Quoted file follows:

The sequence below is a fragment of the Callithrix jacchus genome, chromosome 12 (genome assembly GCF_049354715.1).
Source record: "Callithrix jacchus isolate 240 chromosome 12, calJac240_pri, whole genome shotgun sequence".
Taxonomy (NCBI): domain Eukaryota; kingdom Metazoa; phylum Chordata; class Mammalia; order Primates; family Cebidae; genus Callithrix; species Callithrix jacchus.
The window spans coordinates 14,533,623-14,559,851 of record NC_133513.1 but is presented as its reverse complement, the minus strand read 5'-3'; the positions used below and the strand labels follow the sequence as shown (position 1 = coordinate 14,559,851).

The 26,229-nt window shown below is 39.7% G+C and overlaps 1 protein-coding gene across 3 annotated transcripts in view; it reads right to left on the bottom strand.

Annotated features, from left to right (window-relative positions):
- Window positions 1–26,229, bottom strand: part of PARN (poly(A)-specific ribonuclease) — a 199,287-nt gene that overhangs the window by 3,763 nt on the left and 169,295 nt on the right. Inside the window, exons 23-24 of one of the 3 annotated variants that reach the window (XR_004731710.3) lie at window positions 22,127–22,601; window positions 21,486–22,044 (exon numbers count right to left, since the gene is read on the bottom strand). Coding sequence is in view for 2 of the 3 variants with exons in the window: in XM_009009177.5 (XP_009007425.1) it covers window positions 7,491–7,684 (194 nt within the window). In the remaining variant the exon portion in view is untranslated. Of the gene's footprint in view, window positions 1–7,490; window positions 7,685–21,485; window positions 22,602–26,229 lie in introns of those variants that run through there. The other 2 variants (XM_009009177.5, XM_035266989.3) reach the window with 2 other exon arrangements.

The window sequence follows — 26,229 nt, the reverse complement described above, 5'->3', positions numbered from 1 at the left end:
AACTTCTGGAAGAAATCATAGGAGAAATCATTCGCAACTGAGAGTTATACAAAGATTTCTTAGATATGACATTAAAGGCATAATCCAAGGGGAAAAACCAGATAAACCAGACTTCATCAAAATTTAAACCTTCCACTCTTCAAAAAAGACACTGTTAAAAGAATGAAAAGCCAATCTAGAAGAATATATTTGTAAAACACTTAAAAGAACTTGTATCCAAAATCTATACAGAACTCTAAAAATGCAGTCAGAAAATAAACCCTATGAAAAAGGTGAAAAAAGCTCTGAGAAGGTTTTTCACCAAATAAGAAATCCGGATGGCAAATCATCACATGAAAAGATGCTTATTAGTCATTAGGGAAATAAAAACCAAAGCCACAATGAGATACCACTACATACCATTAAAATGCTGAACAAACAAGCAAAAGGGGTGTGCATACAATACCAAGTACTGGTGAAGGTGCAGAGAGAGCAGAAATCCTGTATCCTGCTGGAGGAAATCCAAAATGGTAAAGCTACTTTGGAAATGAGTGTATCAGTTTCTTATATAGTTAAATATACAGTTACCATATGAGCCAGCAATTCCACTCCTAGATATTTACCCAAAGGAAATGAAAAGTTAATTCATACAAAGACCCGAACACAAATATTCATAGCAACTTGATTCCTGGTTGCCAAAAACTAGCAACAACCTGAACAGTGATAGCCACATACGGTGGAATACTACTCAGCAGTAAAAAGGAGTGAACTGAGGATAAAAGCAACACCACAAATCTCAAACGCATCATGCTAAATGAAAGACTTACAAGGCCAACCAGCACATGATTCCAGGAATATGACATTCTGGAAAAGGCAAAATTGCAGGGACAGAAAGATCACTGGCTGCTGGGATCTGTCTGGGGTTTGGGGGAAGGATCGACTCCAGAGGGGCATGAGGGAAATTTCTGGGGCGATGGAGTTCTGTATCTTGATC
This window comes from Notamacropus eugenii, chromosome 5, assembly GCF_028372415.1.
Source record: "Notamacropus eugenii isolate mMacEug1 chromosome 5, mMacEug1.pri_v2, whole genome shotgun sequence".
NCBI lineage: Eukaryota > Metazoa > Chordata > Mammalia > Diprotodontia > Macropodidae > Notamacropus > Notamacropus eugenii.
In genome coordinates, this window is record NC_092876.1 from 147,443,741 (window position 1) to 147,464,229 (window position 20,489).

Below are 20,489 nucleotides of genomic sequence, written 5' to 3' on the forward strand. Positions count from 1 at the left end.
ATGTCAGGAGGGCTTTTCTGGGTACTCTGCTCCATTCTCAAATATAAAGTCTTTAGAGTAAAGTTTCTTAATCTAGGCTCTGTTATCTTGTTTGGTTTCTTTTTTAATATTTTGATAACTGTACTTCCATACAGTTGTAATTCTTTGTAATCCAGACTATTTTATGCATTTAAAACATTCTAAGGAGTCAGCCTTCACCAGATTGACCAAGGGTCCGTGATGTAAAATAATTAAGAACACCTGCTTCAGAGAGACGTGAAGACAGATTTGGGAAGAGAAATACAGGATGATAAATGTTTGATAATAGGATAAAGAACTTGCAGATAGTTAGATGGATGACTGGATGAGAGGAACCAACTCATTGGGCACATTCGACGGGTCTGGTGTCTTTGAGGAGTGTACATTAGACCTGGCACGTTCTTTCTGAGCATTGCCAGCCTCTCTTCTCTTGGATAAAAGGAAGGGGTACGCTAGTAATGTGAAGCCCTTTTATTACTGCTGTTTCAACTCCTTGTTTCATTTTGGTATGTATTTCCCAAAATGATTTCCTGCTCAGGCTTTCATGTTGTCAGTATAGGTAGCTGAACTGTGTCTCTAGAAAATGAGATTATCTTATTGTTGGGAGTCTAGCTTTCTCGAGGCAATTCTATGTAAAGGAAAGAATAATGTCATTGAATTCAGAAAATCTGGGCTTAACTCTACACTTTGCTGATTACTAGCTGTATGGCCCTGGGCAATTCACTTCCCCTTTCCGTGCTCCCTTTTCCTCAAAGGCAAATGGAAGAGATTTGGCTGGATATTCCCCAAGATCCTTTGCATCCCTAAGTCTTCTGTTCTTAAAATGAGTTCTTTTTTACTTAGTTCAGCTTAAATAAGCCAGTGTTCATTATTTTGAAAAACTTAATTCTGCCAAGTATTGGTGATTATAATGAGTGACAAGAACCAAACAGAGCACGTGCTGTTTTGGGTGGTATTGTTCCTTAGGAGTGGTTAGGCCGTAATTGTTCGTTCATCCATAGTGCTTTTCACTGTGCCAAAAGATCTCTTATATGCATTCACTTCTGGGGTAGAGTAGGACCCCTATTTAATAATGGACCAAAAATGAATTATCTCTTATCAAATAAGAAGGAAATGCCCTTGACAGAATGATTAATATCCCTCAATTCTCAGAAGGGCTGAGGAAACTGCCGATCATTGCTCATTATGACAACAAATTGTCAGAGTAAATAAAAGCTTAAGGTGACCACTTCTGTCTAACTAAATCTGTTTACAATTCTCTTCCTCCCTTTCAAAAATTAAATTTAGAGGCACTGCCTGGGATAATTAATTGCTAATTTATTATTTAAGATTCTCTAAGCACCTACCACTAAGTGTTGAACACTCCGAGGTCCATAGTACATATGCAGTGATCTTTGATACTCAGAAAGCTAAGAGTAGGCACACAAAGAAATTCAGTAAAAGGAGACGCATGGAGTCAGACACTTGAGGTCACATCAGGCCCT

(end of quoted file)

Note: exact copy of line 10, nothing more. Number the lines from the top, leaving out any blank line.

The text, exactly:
This window comes from Notamacropus eugenii, chromosome 5, assembly GCF_028372415.1.